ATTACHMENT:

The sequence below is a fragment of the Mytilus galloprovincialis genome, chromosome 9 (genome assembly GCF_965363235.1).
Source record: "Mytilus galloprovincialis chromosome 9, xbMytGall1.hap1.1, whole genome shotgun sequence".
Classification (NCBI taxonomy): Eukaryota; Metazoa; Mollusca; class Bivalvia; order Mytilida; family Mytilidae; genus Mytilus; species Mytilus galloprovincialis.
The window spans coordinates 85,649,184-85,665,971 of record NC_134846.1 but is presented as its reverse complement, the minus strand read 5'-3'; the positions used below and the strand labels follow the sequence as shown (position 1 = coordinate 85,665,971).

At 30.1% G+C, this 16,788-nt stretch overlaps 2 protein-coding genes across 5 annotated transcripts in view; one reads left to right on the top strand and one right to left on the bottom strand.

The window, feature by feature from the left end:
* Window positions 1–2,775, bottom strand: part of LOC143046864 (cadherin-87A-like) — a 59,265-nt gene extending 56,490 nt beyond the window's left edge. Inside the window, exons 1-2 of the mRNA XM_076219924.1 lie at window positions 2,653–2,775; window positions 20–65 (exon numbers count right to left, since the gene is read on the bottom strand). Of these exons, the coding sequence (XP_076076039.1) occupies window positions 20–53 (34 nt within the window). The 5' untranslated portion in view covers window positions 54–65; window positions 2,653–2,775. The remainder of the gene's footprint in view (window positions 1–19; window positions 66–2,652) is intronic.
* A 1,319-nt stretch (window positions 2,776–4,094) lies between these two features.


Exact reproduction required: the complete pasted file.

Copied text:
The sequence below is a fragment of the Mytilus galloprovincialis genome, chromosome 9 (genome assembly GCF_965363235.1).
Source record: "Mytilus galloprovincialis chromosome 9, xbMytGall1.hap1.1, whole genome shotgun sequence".
Classification (NCBI taxonomy): Eukaryota; Metazoa; Mollusca; class Bivalvia; order Mytilida; family Mytilidae; genus Mytilus; species Mytilus galloprovincialis.
The window spans coordinates 85,649,184-85,665,971 of record NC_134846.1 but is presented as its reverse complement, the minus strand read 5'-3'; the positions used below and the strand labels follow the sequence as shown (position 1 = coordinate 85,665,971).

At 30.1% G+C, this 16,788-nt stretch overlaps 2 protein-coding genes across 5 annotated transcripts in view; one reads left to right on the top strand and one right to left on the bottom strand.

The window, feature by feature from the left end:
* Window positions 1–2,775, bottom strand: part of LOC143046864 (cadherin-87A-like) — a 59,265-nt gene extending 56,490 nt beyond the window's left edge. Inside the window, exons 1-2 of the mRNA XM_076219924.1 lie at window positions 2,653–2,775; window positions 20–65 (exon numbers count right to left, since the gene is read on the bottom strand). Of these exons, the coding sequence (XP_076076039.1) occupies window positions 20–53 (34 nt within the window). The 5' untranslated portion in view covers window positions 54–65; window positions 2,653–2,775. The remainder of the gene's footprint in view (window positions 1–19; window positions 66–2,652) is intronic.
* A 1,319-nt stretch (window positions 2,776–4,094) lies between these two features.